Friday, January 5, 2018

Imaginary Fiends #1 Review and ***SPOILERS***

Polly, I'm Rotten To The Core

Written by: Tim Seeley
Art by: Stephen Molnar, Quinton Winter, and Carlos M. Mangual
Cover Price: $3.99
Release Date: November 22, 2017

I wasn't entirely sure what to expect from this book. Tim Seeley isn't one of my favorite writers out there, but he isn't my least favorite either. The solicits seemed interesting, but I wasn't entirely sure whether or not that fun would follow through to the book itself or not. So let's call those mixed feelings. But let's jump right in and see if this book surprises me and is awesome, or if it falls flat.

Explain It!

We start out with Cameron Calle standing around with his friends smoking on the grass. At the beginning, Cameron is just an awkward 14-year-old, worried about how to impress girls more than anything else. Cameron is happy to get away from his little sister Brinke for a little while, but then she comes stumbling out of the woods, covered in blood. She was stabbed 17 times by her best friend Melba Li, but the only words she could get out were "Polly Peachpit."

Fast forward 6 years, and Melba is turning 18 in a juvenile correctional facility, about to be transferred to a real jail for at least 10 more years for attempted first-degree murder. After some hazing from the other girls in the shower, Melba goes to talk to her one friend, Alice Prieto. Melba used to draw a lot, but now she just likes to color, and she is very proud of the fact that she always stays inside the lines. Alice has Melba blow out a birthday candle and make a wish, then tells her that she doesn't believe that Melba did it.

Melba has to get around quick because she has a visitor: Special Agent Virgil Crockett of the FBI, IMP Division. Agent Crockett shows Melba a video of a little girl eating a popsicle while her brother swings in the background and asks her what she sees. She thinks it's just another test to see if she's crazy or evil, but Crockett tells her that he doesn't think she's crazy, evil, or that she did it. Melba tells him that she sees a sea monster wearing a cowboy hat riding a tricycle. No, I'm not making that up. Crockett informs her that this sea monster is named Gerald Flappyfins, but they call him Marshall Loch.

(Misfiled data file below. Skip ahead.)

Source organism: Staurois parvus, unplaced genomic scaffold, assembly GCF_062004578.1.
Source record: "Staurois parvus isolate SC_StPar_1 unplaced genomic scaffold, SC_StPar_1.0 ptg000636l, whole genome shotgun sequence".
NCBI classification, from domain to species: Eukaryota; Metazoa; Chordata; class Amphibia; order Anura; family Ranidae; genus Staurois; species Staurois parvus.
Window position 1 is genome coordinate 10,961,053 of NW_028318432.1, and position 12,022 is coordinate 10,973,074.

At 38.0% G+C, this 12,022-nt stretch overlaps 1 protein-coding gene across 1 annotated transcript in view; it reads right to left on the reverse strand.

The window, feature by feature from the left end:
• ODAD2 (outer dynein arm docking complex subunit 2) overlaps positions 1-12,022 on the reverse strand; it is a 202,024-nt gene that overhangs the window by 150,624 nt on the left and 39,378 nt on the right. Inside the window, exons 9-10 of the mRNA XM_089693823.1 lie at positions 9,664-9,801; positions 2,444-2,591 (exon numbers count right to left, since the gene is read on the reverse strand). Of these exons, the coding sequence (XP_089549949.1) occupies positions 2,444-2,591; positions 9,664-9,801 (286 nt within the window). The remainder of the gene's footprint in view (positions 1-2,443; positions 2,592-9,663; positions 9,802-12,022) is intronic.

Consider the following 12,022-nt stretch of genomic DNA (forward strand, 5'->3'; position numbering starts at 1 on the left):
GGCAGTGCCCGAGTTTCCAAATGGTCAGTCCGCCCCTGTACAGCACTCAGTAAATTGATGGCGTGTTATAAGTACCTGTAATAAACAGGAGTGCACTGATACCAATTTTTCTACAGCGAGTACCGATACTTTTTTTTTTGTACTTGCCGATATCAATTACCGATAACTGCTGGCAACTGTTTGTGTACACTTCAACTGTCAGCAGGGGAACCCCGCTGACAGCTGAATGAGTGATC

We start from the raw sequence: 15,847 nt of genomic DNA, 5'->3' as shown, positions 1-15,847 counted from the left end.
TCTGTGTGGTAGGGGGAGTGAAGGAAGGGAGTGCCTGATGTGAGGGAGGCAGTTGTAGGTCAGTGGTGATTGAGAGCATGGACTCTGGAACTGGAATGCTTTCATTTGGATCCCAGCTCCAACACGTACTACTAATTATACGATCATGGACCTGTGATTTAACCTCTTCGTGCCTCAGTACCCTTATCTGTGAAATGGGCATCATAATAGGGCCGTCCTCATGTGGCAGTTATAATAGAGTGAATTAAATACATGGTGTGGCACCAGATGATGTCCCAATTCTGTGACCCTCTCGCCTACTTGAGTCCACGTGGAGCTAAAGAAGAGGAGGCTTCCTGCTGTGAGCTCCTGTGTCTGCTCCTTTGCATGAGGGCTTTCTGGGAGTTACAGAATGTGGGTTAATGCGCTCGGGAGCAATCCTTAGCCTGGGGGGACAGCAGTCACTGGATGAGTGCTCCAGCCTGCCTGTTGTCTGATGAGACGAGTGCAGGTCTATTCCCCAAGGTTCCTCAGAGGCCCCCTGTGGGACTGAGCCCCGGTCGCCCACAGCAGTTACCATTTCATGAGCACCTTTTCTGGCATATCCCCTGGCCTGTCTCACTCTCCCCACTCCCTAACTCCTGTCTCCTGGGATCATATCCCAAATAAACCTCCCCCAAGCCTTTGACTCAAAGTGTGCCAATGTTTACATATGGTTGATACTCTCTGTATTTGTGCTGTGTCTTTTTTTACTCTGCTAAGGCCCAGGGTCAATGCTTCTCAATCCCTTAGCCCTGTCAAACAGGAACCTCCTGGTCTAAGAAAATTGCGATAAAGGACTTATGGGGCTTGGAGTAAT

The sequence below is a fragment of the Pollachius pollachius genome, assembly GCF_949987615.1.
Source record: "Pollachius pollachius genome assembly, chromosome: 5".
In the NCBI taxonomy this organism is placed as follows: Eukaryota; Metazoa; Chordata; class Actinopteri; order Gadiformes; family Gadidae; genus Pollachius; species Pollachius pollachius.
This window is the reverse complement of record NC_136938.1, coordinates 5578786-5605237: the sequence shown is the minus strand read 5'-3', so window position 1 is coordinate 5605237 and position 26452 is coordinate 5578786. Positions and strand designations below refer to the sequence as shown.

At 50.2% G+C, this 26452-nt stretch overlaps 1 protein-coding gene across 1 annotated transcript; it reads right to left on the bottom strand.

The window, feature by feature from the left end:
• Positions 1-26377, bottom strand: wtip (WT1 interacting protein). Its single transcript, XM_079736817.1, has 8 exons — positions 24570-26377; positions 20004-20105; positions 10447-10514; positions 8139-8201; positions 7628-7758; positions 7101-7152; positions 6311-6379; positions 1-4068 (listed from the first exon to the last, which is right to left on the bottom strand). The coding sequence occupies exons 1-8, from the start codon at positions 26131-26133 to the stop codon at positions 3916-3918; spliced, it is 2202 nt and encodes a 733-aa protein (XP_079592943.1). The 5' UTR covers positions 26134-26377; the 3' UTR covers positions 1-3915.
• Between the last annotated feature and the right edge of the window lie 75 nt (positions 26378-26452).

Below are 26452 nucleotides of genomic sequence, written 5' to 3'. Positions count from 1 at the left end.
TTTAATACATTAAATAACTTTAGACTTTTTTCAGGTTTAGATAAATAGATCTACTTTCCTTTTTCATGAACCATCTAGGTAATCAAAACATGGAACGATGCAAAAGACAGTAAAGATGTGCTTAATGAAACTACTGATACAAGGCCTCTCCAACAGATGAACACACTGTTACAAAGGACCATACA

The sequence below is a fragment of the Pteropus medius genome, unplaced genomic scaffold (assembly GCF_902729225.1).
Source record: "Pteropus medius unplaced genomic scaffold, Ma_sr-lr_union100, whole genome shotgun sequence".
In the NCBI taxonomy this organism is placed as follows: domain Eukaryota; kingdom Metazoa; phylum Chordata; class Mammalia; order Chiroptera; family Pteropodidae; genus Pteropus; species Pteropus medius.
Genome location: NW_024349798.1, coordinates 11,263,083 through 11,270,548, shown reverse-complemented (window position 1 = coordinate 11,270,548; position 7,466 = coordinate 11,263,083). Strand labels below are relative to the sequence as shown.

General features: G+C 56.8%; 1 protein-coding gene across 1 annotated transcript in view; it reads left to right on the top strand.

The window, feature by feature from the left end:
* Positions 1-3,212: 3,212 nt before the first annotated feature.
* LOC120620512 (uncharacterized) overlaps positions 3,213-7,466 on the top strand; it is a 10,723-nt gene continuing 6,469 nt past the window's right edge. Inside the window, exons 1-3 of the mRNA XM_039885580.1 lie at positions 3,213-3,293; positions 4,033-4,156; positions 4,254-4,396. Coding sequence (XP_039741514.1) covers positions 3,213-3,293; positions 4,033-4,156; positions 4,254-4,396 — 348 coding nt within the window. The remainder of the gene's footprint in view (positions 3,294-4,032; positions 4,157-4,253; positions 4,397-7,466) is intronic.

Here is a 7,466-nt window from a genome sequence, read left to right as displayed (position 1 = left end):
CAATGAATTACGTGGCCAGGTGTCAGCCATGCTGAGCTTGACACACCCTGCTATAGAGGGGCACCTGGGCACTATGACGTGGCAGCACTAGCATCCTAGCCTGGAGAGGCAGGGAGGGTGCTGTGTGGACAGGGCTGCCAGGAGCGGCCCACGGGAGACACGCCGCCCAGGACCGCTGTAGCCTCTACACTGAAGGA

Crockett then goes on to tell her all about these Interdimensional Mental Parasites, or IMPs. They exist in another dimension and come through to feed on the affection, attention, and loyalty of people, usually kids or the mentally unstable. He says that these IMPs are normally harmless, basically just imaginary friends giving children companionship, and they go away when the kid grows out of it. But some get stronger and eventually can affect the physical world. Crockett tells her that they believe she was an advanced host to an IMP, and that if she comes and helps out the IMP division, then she will be free of her sentence. There is a catch, though: they also need Polly Peachpit.

Back in her room, Melba is reminiscing on the last time she talked to Polly Peachpit, 6 years ago with Brinke. In the middle of the recital to summon her, Brinke interrupted to talk about the upcoming school year and they forgot to give Polly something. Brinke feared something other than Polly, and Polly came for them and made Melba stab Brinke. Now, in her room, Melba summons Polly again. But instead of letting Polly walk all over her again, this time Melba takes charge. She holds a knife up to her wrist and threatens to kill herself and cut off Polly's food source if Polly doesn't cooperate.

A few weeks later, Polly and Melba are working with Crockett to investigate IMP cases for the FBI. But Melba isn't the only one with an IMP still feeding on them. In Minnesota, Cameron Calle sits in his home and summons Charlie Chokecherry. Charlie tells Cameron that Polly has returned, then shatters the mirror as a reminder that Cameron is merely a vessel for revenge.

Well, I'm not the biggest fan of Tim Seeley, but I had a lot of fun with this book. I thought the art looked great, especially for this type of story, and that story is a great mix of zany fun and a slight creep factor. I'm stoked to continue this series and see if the quality stays this high.

Bits and Pieces:

This book is a ton of fun! Tim Seeley has crafted wacky story that adds a creepy, suspensful element as well. There is a great mix of goofy characters and cool concepts about the imaginary friends of children. Combine that with great art and coloring, and you've got yourself a winner.


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